It is common for a new founder to start thinking about different avenues to attract and retain talent in the start-up environment. The management often considers issuing employee stock options (ESOPs) as the most prevalent and popular way to create value in an employee’s interest in the company. In the context of issuing ESOPs, founders often need to look more holistically/ many aspects.
There are certain key elements to be considered and kept in mind by a founder before issuing ESOPs to employees, which are detailed as below:
- Block an ESOP pool on your Cap-table to indicate fully diluted holding: A company should always try to depict the cap-table on a fully diluted basis. This will consider all possible dilutions in the shareholding like future conversion of securities such as convertible preference shares, warrants, options, etc., and various notional pools such as the employees’ stock option pool. This will give the founders an idea of how many employee options can be allocated and the dilution that will happen once these options are exercised in the future.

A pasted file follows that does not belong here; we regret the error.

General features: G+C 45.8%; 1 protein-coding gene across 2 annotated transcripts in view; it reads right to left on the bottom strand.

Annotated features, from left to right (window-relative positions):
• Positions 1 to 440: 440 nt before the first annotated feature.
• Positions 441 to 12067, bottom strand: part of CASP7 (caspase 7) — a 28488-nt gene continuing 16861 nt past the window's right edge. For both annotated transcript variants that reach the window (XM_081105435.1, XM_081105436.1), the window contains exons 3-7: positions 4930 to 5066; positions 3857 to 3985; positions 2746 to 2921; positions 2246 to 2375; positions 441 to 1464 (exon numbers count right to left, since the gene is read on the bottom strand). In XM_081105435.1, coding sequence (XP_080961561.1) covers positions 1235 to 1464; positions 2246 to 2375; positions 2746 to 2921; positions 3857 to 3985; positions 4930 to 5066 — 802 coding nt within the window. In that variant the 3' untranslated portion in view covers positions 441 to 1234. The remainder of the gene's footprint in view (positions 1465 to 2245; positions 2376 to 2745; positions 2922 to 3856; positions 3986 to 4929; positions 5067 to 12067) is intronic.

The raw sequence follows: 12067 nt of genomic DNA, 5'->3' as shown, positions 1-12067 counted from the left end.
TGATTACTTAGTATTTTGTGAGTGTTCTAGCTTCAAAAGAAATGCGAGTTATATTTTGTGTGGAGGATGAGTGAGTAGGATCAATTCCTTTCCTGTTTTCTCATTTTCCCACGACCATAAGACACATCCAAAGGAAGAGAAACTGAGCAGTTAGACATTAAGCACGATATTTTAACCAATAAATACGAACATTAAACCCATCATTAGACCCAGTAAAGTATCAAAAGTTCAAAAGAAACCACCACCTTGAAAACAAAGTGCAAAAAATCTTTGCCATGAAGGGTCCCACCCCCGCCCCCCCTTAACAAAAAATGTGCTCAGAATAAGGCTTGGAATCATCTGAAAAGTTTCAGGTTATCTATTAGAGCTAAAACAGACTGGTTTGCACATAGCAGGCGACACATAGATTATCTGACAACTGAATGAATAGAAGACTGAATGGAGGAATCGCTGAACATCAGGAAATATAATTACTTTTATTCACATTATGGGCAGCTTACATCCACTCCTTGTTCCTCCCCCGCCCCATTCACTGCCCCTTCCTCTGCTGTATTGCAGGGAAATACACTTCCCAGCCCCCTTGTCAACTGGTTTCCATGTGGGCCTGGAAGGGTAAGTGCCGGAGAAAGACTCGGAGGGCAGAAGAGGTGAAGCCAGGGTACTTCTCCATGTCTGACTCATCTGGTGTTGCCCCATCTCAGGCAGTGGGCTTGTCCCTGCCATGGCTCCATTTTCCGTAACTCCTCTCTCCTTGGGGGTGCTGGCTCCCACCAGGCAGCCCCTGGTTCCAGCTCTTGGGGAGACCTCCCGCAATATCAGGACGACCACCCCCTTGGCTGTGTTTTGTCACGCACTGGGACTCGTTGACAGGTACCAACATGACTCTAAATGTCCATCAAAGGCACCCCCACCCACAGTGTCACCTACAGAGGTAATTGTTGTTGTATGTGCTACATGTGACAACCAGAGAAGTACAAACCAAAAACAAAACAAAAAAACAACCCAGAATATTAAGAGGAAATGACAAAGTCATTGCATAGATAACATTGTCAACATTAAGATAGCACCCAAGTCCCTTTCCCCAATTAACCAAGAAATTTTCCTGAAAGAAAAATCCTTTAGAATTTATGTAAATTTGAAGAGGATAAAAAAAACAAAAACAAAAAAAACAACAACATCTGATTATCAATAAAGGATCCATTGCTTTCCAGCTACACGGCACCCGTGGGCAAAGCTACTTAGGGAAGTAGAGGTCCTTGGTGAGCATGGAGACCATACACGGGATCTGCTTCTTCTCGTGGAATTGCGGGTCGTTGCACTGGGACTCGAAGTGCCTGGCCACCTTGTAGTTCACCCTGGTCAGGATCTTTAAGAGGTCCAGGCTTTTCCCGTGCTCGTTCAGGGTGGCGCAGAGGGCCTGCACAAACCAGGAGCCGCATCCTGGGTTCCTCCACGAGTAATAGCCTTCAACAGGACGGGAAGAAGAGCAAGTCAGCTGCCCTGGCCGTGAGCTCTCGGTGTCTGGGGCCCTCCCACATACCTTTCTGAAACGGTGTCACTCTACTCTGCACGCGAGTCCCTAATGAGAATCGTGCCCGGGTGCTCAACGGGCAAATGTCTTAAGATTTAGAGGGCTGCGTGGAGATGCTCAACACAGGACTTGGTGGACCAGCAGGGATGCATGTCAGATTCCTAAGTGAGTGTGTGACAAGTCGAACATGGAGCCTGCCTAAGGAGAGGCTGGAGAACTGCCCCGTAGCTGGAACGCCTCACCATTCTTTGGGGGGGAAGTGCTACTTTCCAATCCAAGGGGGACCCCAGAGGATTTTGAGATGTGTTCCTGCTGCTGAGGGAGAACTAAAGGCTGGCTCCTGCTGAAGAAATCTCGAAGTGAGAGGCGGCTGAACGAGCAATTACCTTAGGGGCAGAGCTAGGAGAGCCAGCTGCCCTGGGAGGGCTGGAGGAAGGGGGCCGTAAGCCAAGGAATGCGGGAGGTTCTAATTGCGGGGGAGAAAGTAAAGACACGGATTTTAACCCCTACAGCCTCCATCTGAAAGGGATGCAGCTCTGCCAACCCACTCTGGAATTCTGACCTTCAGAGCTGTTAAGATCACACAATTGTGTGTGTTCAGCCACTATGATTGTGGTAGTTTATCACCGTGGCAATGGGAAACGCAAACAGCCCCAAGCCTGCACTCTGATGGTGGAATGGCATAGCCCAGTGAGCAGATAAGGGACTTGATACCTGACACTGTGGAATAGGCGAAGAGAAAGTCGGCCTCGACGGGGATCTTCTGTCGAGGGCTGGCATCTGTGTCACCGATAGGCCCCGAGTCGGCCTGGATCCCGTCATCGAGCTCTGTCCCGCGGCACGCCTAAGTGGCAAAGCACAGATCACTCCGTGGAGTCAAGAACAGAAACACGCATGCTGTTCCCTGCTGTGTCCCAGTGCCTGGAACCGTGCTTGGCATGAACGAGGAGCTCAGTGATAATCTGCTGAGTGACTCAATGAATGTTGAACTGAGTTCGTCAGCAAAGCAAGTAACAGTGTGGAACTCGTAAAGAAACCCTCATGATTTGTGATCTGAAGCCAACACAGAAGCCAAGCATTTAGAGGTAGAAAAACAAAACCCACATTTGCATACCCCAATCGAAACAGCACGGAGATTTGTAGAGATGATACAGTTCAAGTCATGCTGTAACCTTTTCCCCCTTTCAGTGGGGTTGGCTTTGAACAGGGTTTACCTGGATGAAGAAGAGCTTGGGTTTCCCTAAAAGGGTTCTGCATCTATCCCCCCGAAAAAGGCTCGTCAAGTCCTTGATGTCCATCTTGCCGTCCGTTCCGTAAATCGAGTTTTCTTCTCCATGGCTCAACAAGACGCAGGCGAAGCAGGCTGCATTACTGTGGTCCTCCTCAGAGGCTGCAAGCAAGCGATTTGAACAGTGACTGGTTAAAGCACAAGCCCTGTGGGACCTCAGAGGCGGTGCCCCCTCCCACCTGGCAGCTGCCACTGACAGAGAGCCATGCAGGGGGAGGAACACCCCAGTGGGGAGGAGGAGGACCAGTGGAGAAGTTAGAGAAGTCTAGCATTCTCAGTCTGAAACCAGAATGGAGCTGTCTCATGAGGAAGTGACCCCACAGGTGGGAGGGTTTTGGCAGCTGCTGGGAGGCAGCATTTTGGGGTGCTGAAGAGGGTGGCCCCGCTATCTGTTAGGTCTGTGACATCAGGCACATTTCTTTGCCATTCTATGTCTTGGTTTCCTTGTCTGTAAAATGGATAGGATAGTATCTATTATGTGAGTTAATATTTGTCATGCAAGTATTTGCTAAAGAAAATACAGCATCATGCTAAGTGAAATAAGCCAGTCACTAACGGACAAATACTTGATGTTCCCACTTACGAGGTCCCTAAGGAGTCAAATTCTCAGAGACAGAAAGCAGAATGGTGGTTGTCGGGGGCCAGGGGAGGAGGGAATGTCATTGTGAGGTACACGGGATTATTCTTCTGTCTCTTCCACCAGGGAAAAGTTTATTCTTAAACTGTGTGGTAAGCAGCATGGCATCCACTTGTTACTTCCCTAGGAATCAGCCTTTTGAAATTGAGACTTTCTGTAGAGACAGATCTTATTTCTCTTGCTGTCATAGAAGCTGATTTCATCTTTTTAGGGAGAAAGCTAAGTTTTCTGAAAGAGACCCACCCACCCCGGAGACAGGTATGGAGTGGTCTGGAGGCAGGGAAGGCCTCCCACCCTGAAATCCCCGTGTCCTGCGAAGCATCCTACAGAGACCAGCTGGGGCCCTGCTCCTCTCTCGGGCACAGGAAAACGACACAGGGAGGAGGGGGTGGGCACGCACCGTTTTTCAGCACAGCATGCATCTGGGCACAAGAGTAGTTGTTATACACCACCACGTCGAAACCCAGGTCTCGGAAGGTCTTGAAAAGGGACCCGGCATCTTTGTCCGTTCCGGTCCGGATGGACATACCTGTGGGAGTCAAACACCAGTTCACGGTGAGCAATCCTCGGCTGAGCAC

- Avoid making impulsive commitments: Most founders make this mistake of making impulsive and sporadic commitments of giving options to the company at an early stage. Such commitments are to be avoided unless it is backed by proper legal documentation and a well-structured ESOP arrangement in place. Any kind of oral or email commitment can come back to bite.